Kaul: Because of finFETs. People have been talking about finFETs for a while, but the timeline became real a couple years ago. The leading edge got serious about them and began doing designs. We built a whole platform for low power.

SE: Is it starting to roll back into wearables and other IoT markets, as well?

Kaul: Yes. What people do in large volume markets is throw a lot of resources at it. They spend a lot of time doing a lot of analysis. Other companies can’t afford it or don’t have time.

SE: What effect does all of the market consolidation have on this?

Kaul: That consolidation has been going on for more than a decade.

SE: The recent deals do involve bigger companies.

Kaul: Yes, but the dynamic is the same. The cost of equipping foundries is getting too expensive, and the cost of chips is getting too high. So you really need a lot of money to be a player. You cannot get everything right. Everyone does something wrong. So you need sustainability, and that only comes from scale. And then as these technologies get integrated onto one chip, they all need to be under one roof or you need to have control over them.

SE: What impact is the IoT having? Will it drive new business?

Kaul: We hope so. It’s one of the big market drivers. Mobile is one of them. IoT is the other. Anything that drives design will impact us.

SE: What do you think will happen in EDA?

Kaul: In the end there may be three or four companies, because a channel is very expensive to build. You need to have enough product to justify the expense of the channel. As small companies start building differentiation and have products that can be pumped through a bigger channel, then they become attractive to a bigger company.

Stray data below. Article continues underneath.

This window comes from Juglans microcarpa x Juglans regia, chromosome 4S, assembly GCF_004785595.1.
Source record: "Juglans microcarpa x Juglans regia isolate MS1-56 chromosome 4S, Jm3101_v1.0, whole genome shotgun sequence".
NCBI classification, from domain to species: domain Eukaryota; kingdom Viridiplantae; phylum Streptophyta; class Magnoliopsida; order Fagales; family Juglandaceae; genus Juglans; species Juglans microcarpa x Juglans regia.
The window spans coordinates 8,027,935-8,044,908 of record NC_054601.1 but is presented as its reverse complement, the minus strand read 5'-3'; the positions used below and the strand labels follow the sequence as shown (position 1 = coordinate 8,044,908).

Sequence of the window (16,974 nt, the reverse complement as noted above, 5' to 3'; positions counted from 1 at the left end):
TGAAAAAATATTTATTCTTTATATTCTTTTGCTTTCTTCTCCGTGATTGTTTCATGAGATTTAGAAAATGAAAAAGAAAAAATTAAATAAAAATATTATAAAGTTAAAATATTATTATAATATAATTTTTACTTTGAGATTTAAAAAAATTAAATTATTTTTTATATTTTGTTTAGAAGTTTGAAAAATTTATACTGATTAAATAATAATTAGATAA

SE: Still, it’s hard to classify some of the big players as EDA companies because they’re diversifying so much, right?

Kaul: When you have consolidation in your customer base your negotiating position gets weakened. As that continues, it’s like negotiating with Wal-Mart. If you win a deal with Wal-Mart, congratulations, you’ve got the account. But they’re going to leave you with just enough money to keep servicing them. They know exactly what your costs are. Large volume buyers have a lot of negotiating power, and they use it. It’s healthy for EDA players to have other sources of growth.

SE: Doesn’t EDA become a foundation technology for a lot of other ventures?

Kaul: Yes, but because of Moore’s Law you can’t stay still and say you’ve got EDA covered. The ground is shifting underneath you all the time, so you have to keep running fast just to stay up with the latest semiconductor technology.

SE: Is the back end catching up with the front end to the point where you have to worry about things like RC delay and other physical effects?